Sometimes it can be fun to search through junk boxes or bags of foreign coins. While you can see a lot of the same coins accumulate in these bags there are others that look interesting.
During our local coin club meeting, members bring in coins to sell to other members. One member, a very prolific collector, had a large plastic bag of circulated foreign coins. I was first drawn to the back by some of the shapes I found. I grabbed a handful and one coin fell on the table that really caught my eye.
It was a small coin. A very small coin. Nobody had a caliper but it was really small. Even though I was looking at the different shapes, I found this very small round coins intriguing. What was it?
Although I should become better at recognizing languages that are not based on the Latin alphabet, I asked my fellow club member if they could help identify the coin. He said that he could not identify the coin but recognized the lettering as being from India.
With that knowledge, I did not have to search the entire Standard Catalog of World Coins to figure it out. Start at the beginning of the Indian coins and see what we could find.
After a few minutes of looking, I found the listing. Then I found a second one that was very similar. Which coin did I have and where did it come from?
The coin is from the Princely State of Travancore. It was located in the southwest of the Indian subcontinent. Travancore became its own state in 1729 when it passed under Muslim control. Its economy was driven by making an alliance with the East India Company to freely use its ports for trade. Because of this arrangement, Travancore was never a part of the British Empire and continued to remain independent until 1949 when India was united as one country.
Only two rulers issued coins in the State. Rama Varma VI lead from 1885 through 1924 and Bala Rama Varma II ruled from 1924 through the end of the kingdom in 1949. Coins were issued by the kingdom to make up for lost revenues when the British became distracted by other world events.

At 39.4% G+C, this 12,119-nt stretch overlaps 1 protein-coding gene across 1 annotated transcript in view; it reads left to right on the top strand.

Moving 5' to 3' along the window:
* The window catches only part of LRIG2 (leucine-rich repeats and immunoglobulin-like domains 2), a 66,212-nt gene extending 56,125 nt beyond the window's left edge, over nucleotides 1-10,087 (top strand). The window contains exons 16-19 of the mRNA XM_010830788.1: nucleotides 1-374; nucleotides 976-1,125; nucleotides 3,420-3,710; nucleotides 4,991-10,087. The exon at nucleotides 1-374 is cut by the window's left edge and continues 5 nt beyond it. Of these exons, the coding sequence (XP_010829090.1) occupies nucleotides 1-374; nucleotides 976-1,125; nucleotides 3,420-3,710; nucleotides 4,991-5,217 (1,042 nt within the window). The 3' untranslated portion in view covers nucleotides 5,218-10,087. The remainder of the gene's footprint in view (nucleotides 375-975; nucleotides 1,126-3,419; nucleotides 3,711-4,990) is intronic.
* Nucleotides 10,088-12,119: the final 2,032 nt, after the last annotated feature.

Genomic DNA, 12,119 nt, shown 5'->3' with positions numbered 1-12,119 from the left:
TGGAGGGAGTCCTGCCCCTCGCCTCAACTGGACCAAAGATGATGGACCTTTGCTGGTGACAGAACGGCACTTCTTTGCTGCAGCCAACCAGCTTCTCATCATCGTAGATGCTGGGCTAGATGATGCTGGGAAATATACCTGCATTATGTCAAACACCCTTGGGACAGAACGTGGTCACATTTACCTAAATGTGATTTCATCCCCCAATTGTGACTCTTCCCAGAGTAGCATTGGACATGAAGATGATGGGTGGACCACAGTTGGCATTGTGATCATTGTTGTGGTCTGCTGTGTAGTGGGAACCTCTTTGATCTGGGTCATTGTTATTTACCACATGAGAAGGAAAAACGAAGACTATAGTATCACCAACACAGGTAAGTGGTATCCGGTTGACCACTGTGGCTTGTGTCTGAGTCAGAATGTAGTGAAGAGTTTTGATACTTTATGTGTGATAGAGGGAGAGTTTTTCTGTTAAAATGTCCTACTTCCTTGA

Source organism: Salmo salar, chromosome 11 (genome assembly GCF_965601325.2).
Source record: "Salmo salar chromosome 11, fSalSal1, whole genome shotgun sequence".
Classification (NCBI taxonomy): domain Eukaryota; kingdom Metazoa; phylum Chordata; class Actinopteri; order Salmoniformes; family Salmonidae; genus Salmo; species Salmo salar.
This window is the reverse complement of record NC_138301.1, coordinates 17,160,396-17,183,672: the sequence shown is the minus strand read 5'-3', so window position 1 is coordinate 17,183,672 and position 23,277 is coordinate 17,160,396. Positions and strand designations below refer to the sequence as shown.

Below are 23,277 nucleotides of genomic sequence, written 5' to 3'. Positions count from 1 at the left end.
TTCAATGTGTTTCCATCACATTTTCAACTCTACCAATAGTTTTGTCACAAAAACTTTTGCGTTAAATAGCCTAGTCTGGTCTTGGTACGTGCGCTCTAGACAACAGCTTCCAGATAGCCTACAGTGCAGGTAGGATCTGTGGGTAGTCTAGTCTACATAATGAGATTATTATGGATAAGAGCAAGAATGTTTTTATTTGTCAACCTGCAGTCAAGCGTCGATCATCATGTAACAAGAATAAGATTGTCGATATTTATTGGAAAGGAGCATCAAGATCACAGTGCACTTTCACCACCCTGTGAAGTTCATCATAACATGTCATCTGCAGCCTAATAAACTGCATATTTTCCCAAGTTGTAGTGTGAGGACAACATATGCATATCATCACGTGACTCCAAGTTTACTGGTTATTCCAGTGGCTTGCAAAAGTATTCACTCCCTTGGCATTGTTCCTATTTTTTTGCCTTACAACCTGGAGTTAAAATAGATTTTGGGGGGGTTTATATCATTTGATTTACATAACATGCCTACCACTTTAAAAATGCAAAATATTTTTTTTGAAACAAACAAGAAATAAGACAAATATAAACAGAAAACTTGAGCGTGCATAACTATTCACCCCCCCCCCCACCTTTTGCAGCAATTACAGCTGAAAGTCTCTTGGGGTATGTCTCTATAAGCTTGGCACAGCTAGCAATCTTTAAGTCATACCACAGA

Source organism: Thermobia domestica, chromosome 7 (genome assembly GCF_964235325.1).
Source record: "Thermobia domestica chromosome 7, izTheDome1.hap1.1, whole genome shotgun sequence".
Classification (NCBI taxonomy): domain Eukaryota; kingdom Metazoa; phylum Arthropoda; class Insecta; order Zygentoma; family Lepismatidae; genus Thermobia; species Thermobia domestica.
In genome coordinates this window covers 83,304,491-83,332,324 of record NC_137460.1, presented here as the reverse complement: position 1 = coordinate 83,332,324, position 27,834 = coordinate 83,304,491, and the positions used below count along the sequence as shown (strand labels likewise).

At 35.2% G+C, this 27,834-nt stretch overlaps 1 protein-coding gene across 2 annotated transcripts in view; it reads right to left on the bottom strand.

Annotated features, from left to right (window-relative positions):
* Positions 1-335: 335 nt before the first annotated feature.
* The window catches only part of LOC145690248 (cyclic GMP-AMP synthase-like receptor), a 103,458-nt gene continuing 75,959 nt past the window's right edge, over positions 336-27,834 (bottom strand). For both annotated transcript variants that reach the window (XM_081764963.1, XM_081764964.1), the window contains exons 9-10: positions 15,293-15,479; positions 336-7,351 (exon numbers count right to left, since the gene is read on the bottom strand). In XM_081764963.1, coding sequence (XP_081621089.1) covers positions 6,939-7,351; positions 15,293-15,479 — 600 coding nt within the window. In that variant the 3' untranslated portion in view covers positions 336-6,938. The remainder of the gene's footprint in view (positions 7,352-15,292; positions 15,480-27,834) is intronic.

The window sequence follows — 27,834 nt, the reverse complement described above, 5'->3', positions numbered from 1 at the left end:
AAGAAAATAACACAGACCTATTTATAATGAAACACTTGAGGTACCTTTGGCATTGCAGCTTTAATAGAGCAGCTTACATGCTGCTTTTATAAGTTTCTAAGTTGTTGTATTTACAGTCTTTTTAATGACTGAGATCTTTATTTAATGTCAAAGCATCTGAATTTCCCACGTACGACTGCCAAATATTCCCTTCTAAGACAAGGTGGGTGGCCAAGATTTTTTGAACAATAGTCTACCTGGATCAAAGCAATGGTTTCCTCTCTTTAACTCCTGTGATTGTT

Regardless of which version of the coin, it is a “ONE CASH” coin made of copper. The obverse is a sankha (conch shell) in an 8-pointed star with the reverse reading “Onu Kasu’ (one cash).
One version, under the rule of Rama Varma VI, was .65 grams of copper (KM #40) and the other, under the rule of Bala Rama Varma II, is .48 grams of copper (KM #57). Since my scale is not that sensitive, I had to find another way to diagnose this coin.
According to the SCWC, KM #57 was struck on a thin planchet that measures .8 mm. After making sure that my digital caliper can measure 1 mm, using a piece of metal that is 1 mm thick, I would be reasonably certain I could determine which coin I have.
Measuring both coins, the caliper read 1.02 mm giving evidence that this is the early version of the coin (KM #40)
Given the difference of only .22 mm, the only way to tell the difference would be either to weight the coins or use a caliper.
Since I had the caliper out, I measured the diameter and found it to be 10.72 mm.
For fun, I had to determine whether it was smaller than the 1904 Panama 2½ Centesimos coin, better known as the Panama Pill. Previously, I wrote that the Panama Pill was 10 mm in diameter. After finding the coin and measuring it, it was 10.12 mm in diameter making it than a little more than a ½ of a millimeter smaller than the Travancore One Cash coin.
On a quick look, it appears that the most common “small” coin size is 15 mm. Some are slightly larger but not many smaller. The only other coin I found is a British 1½ pence coin that was struck for Ceylon, British Guiana, British West Indies and Mauritius that is 12 mm in diameter, I cannot find any smaller.
If anyone knows of smaller coins, please let me know.